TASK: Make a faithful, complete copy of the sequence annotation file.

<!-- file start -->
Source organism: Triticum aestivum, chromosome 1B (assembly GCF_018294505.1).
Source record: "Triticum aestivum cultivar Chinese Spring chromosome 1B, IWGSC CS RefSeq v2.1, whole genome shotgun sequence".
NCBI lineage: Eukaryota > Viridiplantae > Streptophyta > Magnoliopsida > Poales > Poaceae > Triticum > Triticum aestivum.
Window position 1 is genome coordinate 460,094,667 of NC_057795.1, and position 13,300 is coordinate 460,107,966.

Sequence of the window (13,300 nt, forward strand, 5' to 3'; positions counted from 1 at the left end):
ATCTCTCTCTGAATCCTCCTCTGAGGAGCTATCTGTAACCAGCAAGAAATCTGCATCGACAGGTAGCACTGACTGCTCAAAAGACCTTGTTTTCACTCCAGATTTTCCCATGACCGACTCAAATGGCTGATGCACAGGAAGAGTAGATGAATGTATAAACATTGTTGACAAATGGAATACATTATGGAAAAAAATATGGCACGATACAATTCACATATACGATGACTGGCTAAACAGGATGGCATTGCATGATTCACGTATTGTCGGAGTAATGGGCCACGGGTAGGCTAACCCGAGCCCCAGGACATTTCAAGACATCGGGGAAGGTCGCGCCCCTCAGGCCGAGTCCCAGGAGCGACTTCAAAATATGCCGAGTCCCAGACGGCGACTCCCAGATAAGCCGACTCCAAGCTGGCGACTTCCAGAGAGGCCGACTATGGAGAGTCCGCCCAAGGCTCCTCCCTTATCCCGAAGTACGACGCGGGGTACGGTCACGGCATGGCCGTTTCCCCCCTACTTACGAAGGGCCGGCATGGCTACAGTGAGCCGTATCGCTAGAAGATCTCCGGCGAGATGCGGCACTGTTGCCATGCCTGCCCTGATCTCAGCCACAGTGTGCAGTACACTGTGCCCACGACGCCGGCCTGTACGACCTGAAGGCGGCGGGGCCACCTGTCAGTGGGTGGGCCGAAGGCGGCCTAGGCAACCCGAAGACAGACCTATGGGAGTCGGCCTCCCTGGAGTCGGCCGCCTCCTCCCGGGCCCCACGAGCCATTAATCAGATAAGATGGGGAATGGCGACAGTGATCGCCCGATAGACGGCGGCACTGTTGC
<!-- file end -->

Source organism: Triticum aestivum, chromosome 1B (assembly GCF_018294505.1).
Source record: "Triticum aestivum cultivar Chinese Spring chromosome 1B, IWGSC CS RefSeq v2.1, whole genome shotgun sequence".
NCBI lineage: Eukaryota > Viridiplantae > Streptophyta > Magnoliopsida > Poales > Poaceae > Triticum > Triticum aestivum.
Window position 1 is genome coordinate 460,094,667 of NC_057795.1, and position 13,300 is coordinate 460,107,966.

Sequence of the window (13,300 nt, forward strand, 5' to 3'; positions counted from 1 at the left end):
ATCTCTCTCTGAATCCTCCTCTGAGGAGCTATCTGTAACCAGCAAGAAATCTGCATCGACAGGTAGCACTGACTGCTCAAAAGACCTTGTTTTCACTCCAGATTTTCCCATGACCGACTCAAATGGCTGATGCACAGGAAGAGTAGATGAATGTATAAACATTGTTGACAAATGGAATACATTATGGAAAAAAATATGGCACGATACAATTCACATATACGATGACTGGCTAAACAGGATGGCATTGCATGATTCACGTATTGTCGGAGTAATGGGCCACGGGTAGGCTAACCCGAGCCCCAGGACATTTCAAGACATCGGGGAAGGTCGCGCCCCTCAGGCCGAGTCCCAGGAGCGACTTCAAAATATGCCGAGTCCCAGACGGCGACTCCCAGATAAGCCGACTCCAAGCTGGCGACTTCCAGAGAGGCCGACTATGGAGAGTCCGCCCAAGGCTCCTCCCTTATCCCGAAGTACGACGCGGGGTACGGTCACGGCATGGCCGTTTCCCCCCTACTTACGAAGGGCCGGCATGGCTACAGTGAGCCGTATCGCTAGAAGATCTCCGGCGAGATGCGGCACTGTTGCCATGCCTGCCCTGATCTCAGCCACAGTGTGCAGTACACTGTGCCCACGACGCCGGCCTGTACGACCTGAAGGCGGCGGGGCCACCTGTCAGTGGGTGGGCCGAAGGCGGCCTAGGCAACCCGAAGACAGACCTATGGGAGTCGGCCTCCCTGGAGTCGGCCGCCTCCTCCCGGGCCCCACGAGCCATTAATCAGATAAGATGGGGAATGGCGACAGTGATCGCCCGATAGACGGCGGCACTGTTGC